Blight fight continuing as grant program wraps up - WNEM TV 5

Blight fight continuing as grant program wraps up

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Newall Street in near Iroquois Avenue has become a dumping ground, and residents are tired of it.

In 2013, close to $23 million from the Hardest Hit Fund were given to the city, to clean up blighted areas in Flint.

That money was used to tear down nearly 1,800 dilapidated homes and structures.

Larry Cobb said he's seen the difference.

"Really going well," Cobb said.

The program, which is the largest blight-elimination plan in the city's history, is wrapped up.

But there's still a lot of work ahead.

"They're overwhelmed, it's going to be an ongoing problem," Cobb said.

City leaders expect it to cost close to 108-million dollars over the next five years to remove blight across Flint. But 5 percent of the cost, actually goes to removing trash on properties.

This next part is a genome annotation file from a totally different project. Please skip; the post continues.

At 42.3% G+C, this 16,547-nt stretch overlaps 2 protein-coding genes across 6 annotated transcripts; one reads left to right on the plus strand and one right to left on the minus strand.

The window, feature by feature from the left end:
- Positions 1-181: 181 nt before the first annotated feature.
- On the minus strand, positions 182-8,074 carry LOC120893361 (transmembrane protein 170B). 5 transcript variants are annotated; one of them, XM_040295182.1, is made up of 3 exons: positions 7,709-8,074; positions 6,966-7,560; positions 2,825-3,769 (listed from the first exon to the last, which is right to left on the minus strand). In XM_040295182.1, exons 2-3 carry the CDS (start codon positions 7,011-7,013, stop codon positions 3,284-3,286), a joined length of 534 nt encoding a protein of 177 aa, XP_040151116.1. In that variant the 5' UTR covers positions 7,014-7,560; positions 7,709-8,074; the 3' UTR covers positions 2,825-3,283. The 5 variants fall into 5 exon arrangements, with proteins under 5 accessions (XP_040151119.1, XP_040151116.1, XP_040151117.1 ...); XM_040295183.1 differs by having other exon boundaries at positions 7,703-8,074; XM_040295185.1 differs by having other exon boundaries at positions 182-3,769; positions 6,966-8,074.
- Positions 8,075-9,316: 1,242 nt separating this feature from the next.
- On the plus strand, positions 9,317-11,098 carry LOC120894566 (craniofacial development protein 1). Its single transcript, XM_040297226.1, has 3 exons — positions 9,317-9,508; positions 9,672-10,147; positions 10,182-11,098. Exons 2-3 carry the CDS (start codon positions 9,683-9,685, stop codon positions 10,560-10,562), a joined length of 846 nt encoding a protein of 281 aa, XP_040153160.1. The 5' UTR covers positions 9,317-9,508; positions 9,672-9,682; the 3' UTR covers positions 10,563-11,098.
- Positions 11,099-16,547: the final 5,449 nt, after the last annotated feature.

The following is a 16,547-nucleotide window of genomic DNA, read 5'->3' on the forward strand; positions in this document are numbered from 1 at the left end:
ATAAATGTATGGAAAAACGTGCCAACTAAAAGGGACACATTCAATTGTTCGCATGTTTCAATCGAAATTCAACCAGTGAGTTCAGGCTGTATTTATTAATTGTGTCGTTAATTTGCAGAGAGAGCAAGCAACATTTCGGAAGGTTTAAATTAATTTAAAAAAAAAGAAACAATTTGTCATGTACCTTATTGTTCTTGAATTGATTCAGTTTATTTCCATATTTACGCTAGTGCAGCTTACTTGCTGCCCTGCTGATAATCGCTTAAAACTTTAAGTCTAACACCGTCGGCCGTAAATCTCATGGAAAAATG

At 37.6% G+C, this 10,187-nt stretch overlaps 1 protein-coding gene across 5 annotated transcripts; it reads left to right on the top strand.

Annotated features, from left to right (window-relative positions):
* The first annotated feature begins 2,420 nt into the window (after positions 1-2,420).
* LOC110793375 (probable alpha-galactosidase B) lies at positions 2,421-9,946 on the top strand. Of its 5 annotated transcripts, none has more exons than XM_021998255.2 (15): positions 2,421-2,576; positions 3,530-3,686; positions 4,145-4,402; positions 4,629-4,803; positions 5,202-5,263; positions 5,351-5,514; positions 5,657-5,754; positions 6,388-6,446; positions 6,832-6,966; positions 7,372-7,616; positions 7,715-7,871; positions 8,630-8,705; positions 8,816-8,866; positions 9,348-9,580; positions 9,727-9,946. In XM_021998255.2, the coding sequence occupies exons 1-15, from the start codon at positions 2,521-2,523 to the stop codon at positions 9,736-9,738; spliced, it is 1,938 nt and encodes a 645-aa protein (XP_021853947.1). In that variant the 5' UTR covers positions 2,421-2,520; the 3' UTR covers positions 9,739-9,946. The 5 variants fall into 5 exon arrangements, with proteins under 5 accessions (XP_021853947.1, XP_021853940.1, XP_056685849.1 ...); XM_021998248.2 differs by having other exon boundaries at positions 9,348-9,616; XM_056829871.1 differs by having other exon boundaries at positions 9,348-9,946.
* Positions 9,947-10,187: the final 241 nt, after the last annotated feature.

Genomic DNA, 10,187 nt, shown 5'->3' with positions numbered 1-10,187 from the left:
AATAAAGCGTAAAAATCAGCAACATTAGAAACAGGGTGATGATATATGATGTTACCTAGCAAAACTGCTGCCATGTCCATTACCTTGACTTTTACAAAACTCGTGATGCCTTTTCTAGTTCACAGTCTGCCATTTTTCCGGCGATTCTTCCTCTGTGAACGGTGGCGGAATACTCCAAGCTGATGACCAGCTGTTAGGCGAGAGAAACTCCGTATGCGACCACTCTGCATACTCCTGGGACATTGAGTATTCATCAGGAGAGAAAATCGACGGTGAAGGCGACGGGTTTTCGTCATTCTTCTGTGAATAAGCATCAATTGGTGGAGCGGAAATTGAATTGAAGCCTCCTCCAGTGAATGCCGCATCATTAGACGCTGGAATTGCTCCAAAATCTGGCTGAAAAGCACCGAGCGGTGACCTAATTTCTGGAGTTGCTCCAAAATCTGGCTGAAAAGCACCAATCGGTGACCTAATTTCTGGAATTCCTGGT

Other costs include keeping vacant lots mowed. To demolish all the homes that need to go will cost the city more than $71 million over the next five years.

"Demolition process is going to make a difference, but the overall maintenance for the community, it's going to require an economic base," Cobb said.

City leaders hope to dip into money collected from insurance agencies to tear down burned down homes, but they've also applied for a $16.6 million grant.

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